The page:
Insurance companies must also wave prior authorization, utilization review, or medical necessity determination for patients transferred or discharged in the fire-affected areas, the agency said.

In a separate statement, the Colorado Department of Health Care Policy & Financing noted that, during declared emergencies, affected individuals can get prescription refills even if it is otherwise too early to get a refill.

Officials urged those covered by Medicare to contact their Medicare drug plan to find another network pharmacy nearby if, for some reason, they are unable to go to their usual network pharmacy to replace their prescriptions.

Individuals should also contact their Medicare drug plan if they left home without their medications or if their drugs were damaged or lost because of the fire or during the evacuation, officials said.

4:07 p.m.

Officials with the Boulder County Sheriff's Office announced a partial reopening of evacuated areas. South of Coalton Road in the Town of Superior between CO-128 and Rock Creek Parkway as well as Bell Flatirons Apartments only with access from South Tyler Drive are now open to residents only. 

2:37 p.m.

The Boulder Office of Emergency Management tweeted that U.S. 36 has reopened, but the exits at McCaslin Boulevard remain closed.

2:32 p.m.

The Boulder County Sheriff's Office said people may call 303-413-7730 for general questions and updates on neighborhoods. Do not call 911.

Officials also urged people Friday to stay out of the evacuation areas and adhere to road closures as first responders address active hot spots, downed power lines and trees at risk of falling; conduct property searches; assess damage; and investigate the fire’s cause, officials said Friday.

There are currently no escorted tours of the area.

Incident management teams are also working with utility companies to restore water and gas service to undamaged areas and turn off utilities to damaged areas, the office said, part of efforts to protect homes from freezing temperatures expected Friday night.


Superior, CO - Ariel photos of homes that were destroyed in the Marshall Fire over night. More than 500 homes were destroyed and that number could climb to nearly a 1,000. The fire consumed homes, businesses and even the Element Hotel near Hwy 36 and McCaslin, the hotel is completely gone. (Photo by John Leyba/Air Cam Helicopter Services)

2:18 p.m.

Xcel Energy has restored power to about 80% of affected residents in the area and will work Friday to restore power to approximately 15,000 residents still without it, the company announced on its website. Restoration could take several days, Xcel officials said.

Louisville and Superior residents must now also use bottled water or boil any water to be used for drinking, making ice, brushing teeth, washing dishes and preparing food until further notice, as officials said issues with water pressure could potentially contaminate the water.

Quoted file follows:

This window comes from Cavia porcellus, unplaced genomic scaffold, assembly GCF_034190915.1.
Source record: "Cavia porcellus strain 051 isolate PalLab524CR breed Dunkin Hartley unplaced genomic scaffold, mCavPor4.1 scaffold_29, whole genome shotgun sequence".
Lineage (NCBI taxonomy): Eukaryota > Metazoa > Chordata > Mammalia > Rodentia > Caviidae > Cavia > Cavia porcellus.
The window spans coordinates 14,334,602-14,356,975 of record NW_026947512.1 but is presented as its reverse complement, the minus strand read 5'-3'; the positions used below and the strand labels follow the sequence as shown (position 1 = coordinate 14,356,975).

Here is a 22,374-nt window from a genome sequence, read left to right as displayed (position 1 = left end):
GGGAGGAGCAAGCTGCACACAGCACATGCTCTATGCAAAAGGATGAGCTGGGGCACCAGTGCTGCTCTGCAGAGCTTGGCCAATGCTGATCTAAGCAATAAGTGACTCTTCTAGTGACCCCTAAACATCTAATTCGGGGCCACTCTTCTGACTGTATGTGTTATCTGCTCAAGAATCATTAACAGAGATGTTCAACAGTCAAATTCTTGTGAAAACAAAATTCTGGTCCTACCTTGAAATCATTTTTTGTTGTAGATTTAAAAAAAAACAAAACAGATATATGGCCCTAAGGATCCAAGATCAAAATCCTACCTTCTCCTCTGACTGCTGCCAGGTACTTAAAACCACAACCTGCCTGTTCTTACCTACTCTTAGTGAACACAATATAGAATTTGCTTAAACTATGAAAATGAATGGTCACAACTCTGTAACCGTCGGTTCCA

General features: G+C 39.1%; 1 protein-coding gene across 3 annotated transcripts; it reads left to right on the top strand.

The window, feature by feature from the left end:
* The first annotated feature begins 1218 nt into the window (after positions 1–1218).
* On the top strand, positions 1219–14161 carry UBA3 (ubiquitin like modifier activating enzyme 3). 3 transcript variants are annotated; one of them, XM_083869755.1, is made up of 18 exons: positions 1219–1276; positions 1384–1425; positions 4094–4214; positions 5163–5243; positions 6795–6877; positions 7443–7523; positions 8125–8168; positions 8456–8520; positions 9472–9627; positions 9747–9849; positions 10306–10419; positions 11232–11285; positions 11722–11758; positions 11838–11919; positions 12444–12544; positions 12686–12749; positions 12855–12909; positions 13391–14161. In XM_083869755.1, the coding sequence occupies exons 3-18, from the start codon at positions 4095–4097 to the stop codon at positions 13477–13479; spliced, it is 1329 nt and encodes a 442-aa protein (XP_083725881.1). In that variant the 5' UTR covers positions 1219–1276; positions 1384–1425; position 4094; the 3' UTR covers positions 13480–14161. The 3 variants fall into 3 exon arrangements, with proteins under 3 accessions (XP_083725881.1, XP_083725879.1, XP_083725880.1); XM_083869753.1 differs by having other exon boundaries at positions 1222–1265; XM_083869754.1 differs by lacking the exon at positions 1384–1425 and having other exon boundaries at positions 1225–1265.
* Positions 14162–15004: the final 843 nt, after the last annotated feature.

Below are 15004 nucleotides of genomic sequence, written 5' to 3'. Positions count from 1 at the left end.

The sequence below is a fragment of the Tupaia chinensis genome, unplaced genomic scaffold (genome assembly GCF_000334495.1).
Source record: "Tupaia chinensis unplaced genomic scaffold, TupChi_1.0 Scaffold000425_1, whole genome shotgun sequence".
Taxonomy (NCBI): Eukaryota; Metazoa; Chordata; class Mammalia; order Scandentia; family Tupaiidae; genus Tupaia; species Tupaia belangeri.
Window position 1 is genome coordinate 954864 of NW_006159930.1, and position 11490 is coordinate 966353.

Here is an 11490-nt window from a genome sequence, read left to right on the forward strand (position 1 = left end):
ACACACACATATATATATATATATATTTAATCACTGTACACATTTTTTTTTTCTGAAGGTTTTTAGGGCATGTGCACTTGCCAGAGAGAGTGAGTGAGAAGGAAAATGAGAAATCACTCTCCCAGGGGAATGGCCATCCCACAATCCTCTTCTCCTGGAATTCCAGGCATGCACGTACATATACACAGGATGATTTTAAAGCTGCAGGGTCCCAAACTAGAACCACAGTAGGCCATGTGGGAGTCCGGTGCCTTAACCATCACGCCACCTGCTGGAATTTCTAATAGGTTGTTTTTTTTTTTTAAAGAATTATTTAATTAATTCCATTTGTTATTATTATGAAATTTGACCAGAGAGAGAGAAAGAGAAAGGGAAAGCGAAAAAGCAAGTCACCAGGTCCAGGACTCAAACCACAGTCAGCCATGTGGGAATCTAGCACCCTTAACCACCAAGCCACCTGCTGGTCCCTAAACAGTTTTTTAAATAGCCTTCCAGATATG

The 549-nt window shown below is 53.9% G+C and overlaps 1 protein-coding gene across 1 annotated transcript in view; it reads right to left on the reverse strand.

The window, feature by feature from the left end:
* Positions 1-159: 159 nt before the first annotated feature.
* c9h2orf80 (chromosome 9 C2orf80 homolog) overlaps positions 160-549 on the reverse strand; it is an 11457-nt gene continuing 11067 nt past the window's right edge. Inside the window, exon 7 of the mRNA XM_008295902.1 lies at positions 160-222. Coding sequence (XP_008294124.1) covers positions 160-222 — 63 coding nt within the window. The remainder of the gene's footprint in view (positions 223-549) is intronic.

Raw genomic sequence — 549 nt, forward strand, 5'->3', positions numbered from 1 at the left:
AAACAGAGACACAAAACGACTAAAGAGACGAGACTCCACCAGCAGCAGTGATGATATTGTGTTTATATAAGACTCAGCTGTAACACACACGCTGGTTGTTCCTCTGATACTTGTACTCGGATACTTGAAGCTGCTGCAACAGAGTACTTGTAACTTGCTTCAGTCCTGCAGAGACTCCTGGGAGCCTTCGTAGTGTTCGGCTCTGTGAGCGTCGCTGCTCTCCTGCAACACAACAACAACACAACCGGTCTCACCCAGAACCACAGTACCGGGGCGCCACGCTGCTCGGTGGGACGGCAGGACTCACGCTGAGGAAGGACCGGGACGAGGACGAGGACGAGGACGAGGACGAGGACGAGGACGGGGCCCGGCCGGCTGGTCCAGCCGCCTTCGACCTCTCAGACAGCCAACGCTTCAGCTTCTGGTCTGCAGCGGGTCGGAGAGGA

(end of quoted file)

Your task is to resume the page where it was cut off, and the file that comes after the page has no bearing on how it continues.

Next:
The Boulder Office of Emergency Management has released a report contesting initial rumors and reports saying the Marshall Fire was started by downed power lines. Agency officials say Xcel Energy, a major utilities company, has investigated the area and found no downed power lines but rather communication lines (for telephones, internet, cable etc.) which typically would not start a fire. 


The Boulder Office of Emergency Management announced the closing of the North Boulder Recreation Center Shelter. The open shelters remaining are the Lafayette YMCA and the Rocky Mountain Christian Church south of Longmont. 

The Boulder agency also said it will announce the location of a shelter for COVID-19 positive families soon.


A stunning view of the devastation.

Footage from Gov. Jared Polis's aerial survey of Boulder County the morning after the Marshall fire devastated the area. (Courtesy 9News)


Just before 11:30 a.m. on Thursday, Brenda Leighton was browsing online, looking at fireproof cabinets and safes to install inside her home. Forty minutes later, her sister, who lives in Louisville, called and warned her about thick, dark smoke near Leighton’s home. Leighton looked outside, decided to leave and grabbed a handful of items before driving onto a road with little to no visibility.

“I was honking the entire way out hoping that people would hear and to alert other cars because we couldn’t see each other,” Leighton said.

About five and a half hours later, Leighton learned her home of 18 years was among the 370 homes burnt down in the Sagamore neighborhood. Nearly 24 hours later, Leighton remains in shock and doesn’t know if she’s going to stay and rebuild or leave the state entirely.

“(The insurance company) is saying don’t expect the rebuild process to be done quickly,” she said.

Leighton said she will either be living in temporary housing set up by her insurance company, with nearby family members or potentially return to Montana with her parents until her new home is built. But for now, Leighton said she’s just happy to be safe and alive.

“I’m still processing everything that’s happened and I’m not sure what’s in store for me, whether it’s in Colorado or another part of the county,” she said. “But I believe everything will work out.”


Colleen Tingle didn’t sleep for a second on Thursday night. She said her neighbor learned their house was burnt to a crisp on Thursday, and since then Tingle’s been waiting to learn whether her home is standing or destroyed.